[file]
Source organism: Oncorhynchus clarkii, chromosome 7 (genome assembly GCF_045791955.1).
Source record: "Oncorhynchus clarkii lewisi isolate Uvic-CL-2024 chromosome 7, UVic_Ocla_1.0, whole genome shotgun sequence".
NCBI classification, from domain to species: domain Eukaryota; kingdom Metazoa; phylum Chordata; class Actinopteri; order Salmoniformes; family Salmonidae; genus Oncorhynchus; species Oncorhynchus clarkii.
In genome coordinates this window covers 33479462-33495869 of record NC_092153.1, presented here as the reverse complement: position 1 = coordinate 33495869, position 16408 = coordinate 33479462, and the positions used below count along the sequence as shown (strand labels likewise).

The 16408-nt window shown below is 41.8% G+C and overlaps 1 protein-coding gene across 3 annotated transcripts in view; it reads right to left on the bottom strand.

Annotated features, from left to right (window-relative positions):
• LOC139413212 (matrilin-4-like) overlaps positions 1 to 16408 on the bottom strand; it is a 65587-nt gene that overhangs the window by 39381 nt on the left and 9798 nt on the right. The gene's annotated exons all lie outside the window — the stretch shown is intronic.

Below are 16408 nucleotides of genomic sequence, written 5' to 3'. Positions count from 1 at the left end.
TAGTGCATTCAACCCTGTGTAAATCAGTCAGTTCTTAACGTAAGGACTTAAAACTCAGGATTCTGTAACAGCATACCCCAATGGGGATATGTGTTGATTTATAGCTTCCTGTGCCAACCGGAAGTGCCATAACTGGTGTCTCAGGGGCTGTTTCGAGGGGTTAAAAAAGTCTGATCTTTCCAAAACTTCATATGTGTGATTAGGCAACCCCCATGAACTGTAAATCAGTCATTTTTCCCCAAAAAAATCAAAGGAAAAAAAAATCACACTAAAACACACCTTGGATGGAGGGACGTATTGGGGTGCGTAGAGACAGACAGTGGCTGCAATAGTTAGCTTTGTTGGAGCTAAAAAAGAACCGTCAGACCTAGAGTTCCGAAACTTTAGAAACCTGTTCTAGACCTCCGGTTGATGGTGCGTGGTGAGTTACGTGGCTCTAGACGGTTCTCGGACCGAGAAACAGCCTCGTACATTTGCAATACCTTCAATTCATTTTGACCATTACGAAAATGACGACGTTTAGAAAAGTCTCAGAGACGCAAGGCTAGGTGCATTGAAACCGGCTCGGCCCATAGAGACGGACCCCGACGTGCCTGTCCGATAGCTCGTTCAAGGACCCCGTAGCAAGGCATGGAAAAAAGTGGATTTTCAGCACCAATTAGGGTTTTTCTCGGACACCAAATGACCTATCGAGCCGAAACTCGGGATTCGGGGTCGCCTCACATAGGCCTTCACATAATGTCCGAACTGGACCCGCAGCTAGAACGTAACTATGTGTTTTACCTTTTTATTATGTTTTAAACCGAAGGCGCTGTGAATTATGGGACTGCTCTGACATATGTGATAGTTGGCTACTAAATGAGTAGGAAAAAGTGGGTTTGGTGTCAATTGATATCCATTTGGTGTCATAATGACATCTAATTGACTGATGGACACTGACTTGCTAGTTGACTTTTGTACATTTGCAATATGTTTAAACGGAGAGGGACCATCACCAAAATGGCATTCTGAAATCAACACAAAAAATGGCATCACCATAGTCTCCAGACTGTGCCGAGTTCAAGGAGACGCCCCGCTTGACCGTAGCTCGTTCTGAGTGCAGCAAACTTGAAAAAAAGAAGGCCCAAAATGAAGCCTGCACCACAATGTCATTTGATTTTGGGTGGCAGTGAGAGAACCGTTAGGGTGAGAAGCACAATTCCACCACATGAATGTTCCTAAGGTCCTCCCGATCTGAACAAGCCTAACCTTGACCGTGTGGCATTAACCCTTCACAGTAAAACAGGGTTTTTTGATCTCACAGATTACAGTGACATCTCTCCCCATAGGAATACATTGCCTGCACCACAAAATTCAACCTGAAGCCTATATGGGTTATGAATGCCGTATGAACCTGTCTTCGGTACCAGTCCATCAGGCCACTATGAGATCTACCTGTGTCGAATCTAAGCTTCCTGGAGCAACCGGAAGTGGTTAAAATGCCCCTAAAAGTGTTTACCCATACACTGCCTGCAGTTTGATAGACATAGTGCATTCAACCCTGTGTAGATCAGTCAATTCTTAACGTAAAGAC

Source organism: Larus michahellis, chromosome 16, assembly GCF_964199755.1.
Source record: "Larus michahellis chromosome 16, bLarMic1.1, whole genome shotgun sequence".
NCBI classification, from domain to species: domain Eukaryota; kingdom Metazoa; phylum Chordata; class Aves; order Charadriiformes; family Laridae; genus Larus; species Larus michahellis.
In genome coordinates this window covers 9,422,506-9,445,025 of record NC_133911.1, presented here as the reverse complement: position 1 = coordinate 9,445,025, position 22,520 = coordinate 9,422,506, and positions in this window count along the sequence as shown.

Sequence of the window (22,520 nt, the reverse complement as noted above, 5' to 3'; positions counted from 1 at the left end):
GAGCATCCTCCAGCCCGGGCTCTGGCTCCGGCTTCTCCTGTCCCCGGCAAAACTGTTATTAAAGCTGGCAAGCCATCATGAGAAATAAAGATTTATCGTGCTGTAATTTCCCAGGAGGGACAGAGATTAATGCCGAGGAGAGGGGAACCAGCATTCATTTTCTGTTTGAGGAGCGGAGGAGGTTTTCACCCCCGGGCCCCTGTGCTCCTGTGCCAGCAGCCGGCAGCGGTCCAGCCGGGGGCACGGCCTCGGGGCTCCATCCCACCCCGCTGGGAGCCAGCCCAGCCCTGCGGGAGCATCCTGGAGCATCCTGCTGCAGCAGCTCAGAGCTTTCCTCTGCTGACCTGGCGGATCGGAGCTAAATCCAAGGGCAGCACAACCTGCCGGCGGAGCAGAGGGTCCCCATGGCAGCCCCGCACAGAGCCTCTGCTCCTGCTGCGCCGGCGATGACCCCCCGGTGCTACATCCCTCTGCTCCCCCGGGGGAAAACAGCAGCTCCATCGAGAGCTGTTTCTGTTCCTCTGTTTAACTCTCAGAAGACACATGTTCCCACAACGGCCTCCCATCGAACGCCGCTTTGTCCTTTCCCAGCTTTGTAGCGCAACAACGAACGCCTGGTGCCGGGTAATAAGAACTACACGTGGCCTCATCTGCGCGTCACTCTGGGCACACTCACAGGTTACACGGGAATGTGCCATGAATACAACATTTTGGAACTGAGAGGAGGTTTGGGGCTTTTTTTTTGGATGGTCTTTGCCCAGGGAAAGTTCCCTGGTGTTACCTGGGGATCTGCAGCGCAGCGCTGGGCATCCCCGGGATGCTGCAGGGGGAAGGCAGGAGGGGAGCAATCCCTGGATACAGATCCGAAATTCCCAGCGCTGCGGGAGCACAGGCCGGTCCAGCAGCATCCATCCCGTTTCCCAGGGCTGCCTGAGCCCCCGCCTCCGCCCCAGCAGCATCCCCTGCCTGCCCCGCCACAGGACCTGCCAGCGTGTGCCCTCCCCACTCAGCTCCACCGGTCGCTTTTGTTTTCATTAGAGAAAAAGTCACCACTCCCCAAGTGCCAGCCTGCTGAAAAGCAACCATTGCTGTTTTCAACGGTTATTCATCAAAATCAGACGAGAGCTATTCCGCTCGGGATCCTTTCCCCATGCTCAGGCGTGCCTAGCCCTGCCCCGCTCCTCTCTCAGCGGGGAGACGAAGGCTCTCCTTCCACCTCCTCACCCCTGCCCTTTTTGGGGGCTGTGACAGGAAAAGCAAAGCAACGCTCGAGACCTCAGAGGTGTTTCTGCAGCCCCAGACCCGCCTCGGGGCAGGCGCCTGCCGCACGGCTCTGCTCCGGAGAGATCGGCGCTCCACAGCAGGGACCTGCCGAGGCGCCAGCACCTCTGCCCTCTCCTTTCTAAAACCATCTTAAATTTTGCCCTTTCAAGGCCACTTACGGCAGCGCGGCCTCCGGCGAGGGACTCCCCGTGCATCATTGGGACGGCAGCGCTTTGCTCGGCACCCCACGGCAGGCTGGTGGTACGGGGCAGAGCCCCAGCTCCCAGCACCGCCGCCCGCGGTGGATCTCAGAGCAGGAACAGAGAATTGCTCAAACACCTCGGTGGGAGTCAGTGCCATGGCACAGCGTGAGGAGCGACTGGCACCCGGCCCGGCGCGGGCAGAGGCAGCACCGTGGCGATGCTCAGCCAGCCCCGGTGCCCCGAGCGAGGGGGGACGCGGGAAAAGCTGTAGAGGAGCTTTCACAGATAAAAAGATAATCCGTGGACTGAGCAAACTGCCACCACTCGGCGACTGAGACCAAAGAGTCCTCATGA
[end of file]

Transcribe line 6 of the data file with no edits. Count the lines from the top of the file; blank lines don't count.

Annotated features, from left to right (window-relative positions):